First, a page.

Children of Charles Whitlock (abt. 1773 – 1796) and Wife Mary Davies: Hannah Whitlock (1795 – 1860/1870) and Husband James Calfee (1795 – 1858)

James Calfee house, Glenwood Park near Princeton, Mercer County, West Virginia; photo uploaded by woodm132 to “Webb/Kelly/Pack/Calfee Family Tree” at Ancestry

This posting continues my discussion of the two daughters of Charles Whitlock and wife Mary Davies — Agnes, who married John Grayson; and Hannah, who married James Calfee. I began this discussion with this previous posting discussing Agnes and her husband John Grason. In what follows, I’ll discuss Hannah Whitlock, her husband James Calfee, and their family.

Children of Charles Whitlock (abt. 1773 – 1796) and Wife Mary Davies: Agnes Whitlock (1793 – 1858) and Husband John Grayson (2)

Citizens of Walker’s Creek: Petition, 22 January 1856, Legislative Petitions of the Virginia General Assembly, series 4, miscellaneous, 1776-1865

After I posted yesterday about Agnes Whitlock (1793-1858), daughter of Charles Whitlock and Mary Davies of Wythe County, Virginia, and her husband John Grayson (1787-1874), I ran across two documents that provide interesting information about John. I’d like to share these now as an addendum to yesterday’s posting. Both are petitions presented the Virginia legislature mentioning John and his residence on Walker’s Creek in Wythe (later Bland) County, Virginia. These petitions are archived and made digitally available at Library of Virginia’s Virginia Memory website.

Children of Charles Whitlock (abt. 1773 – 1796) and Wife Mary Davies: Agnes Whitlock (1793 – 1858) and Husband John Grayson

Bland County, Virginia, Will Bk. 1, pp. 361-2

As my last posting states, Charles Whitlock and wife Mary Davies had two daughters, Agnes and Hannah, who are named in the Whitlock vs. Whitlock chancery court case file documenting the lawsuit their mother’s uncle William Davies filed on their behalf in Wythe County, Virginia, in September 1799.[1] An 8 May 1798 Wythe County court minute noting the appointment of the same great-uncle as their guardian also names Agnes and Hannah as Charles Whitlock and Mary Davies’s daughters.[2] As these documents indicate, Agnes and Hannah were minors when their father Charles died in April 1796 in Wythe County.

Children of Thomas Whitlock (abt. 1745 – 1830) and Wife Hannah Phillips: Charles Whitlock (abt. 1773 – 1796) and Wife Mary Davies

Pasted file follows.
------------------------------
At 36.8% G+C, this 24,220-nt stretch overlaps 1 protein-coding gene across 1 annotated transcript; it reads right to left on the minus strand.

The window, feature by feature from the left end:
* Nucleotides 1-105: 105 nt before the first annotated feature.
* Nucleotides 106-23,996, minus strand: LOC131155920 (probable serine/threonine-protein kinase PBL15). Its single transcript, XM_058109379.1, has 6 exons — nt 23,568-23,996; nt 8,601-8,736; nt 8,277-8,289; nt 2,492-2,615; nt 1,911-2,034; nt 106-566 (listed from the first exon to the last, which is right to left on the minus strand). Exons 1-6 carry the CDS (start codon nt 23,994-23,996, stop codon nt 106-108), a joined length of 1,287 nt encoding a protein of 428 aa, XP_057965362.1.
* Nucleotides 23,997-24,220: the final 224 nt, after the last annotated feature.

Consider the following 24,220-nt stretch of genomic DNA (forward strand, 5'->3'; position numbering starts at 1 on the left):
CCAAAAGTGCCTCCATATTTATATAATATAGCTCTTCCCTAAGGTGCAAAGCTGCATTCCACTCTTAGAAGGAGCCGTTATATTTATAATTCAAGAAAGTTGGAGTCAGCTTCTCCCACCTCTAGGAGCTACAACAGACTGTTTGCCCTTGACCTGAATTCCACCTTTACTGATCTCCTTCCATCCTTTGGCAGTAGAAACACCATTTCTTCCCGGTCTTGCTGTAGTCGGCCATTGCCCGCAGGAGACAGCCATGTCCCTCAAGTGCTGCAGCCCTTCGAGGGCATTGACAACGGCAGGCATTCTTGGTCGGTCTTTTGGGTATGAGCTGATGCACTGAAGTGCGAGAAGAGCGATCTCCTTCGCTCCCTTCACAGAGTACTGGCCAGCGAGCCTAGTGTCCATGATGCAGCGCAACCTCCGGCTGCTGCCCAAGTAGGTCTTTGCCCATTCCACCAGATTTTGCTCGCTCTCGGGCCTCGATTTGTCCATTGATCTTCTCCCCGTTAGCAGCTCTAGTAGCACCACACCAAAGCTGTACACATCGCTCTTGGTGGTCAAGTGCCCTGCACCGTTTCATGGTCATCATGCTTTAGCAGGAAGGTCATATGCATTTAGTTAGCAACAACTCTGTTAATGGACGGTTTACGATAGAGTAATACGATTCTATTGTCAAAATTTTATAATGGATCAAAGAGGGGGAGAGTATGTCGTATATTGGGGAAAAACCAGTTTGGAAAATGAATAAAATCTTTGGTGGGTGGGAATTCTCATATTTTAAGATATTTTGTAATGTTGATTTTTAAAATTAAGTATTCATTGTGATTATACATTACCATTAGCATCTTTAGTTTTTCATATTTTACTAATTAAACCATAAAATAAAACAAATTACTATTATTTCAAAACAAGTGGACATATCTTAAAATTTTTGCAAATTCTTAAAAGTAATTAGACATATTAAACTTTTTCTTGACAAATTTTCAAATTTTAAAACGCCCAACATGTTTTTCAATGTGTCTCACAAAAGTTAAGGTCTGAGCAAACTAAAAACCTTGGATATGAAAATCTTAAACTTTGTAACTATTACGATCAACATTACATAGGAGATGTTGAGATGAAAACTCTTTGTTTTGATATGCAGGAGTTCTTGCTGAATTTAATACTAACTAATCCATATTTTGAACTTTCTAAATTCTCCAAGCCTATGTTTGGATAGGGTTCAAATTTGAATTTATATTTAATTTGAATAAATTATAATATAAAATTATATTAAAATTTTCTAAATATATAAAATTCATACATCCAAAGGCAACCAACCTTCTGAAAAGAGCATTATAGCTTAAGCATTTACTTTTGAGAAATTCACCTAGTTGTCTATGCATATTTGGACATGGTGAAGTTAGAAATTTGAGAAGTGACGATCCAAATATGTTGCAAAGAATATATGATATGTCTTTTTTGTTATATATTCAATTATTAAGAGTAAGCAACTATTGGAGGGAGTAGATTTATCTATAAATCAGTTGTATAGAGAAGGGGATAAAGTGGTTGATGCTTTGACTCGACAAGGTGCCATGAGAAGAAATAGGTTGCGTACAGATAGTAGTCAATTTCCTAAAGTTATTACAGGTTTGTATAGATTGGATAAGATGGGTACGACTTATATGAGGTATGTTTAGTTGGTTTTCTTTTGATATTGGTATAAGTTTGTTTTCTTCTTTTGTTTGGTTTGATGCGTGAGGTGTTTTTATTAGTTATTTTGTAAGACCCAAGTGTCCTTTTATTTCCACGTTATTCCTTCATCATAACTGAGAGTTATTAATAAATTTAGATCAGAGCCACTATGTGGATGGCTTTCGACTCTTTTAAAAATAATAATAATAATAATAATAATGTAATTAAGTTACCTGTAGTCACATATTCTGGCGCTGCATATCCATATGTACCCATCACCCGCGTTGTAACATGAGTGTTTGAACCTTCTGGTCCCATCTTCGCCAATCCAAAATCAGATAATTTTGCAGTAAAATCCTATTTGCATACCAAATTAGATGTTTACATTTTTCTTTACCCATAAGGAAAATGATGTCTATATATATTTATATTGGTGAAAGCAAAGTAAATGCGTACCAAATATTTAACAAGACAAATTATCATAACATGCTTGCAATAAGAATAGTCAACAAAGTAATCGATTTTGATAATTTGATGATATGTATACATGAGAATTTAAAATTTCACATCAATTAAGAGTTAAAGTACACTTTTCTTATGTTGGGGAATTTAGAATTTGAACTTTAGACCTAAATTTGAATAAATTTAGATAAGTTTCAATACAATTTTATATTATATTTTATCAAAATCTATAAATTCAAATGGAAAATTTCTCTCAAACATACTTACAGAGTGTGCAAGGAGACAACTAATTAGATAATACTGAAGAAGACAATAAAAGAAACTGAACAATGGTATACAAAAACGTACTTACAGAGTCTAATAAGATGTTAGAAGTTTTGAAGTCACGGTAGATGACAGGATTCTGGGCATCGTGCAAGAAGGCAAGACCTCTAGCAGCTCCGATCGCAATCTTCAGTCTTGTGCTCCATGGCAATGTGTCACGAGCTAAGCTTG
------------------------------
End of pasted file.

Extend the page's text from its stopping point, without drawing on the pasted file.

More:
Augusta County, Virginia, Chancery Court case, Whitlock vs. Whitlock, box 10, file 38 (1803-4), available digitally via Library of Virginia’s Virginia Memory chancery records collection

The next child of Thomas Whitlock (abt. 1745 – 1830) and wife Hannah Phillips, their third child if I have their children in correct order, was a son Charles Whitlock. A number of previous postings contain biographical information about Charles. As I state in a previous posting, in my view, Thomas and his siblings were likely raised by their older brother Charles after the Whitlock parents, James Whitlock and Agnes Christmas, died, James in 1749 in Louisa County, Virginia, and Agnes between 1750 and 1757, probably also in Louisa. 

I don’t have documentary proof of my deduction that, as the oldest of James and Agnes’s children, Thomas’s brother Charles brought his younger siblings to Albemarle County, where he lived from 1760 or a bit earlier up to around 1780, when he moved to Surry County, North Carolina. But such information as I have suggests to me that this is what happened. As the posting linked above states, in my view Thomas Whitlock named his only son Charles after the older brother who raised him.

Children of Thomas Whitlock (abt. 1745 – 1830) and Wife Hannah Phillips: Daughter Who Married William Hannah

Original will of John Hanna, 15 April 1793, Surry County, North Carolina, on file with the North Carolina state archives, available digitally at FamilySearch

I’m now resuming my chronicle of the life and family of Thomas Whitlock (abt. 1745 – 1830) of Virginia and Kentucky, which I interrupted in the past several weeks to report on new information I discovered on a trip to the Family History Library in Salt Lake City, most of it having to do with my Lindsey and Brooks lines, which connect to Thomas Whitlock’s family through the marriage of his daughter Sarah to Thomas Brooks, and the marriage of Thomas and Sarah Whitlock’s daughter Jane to Dennis Lindsey.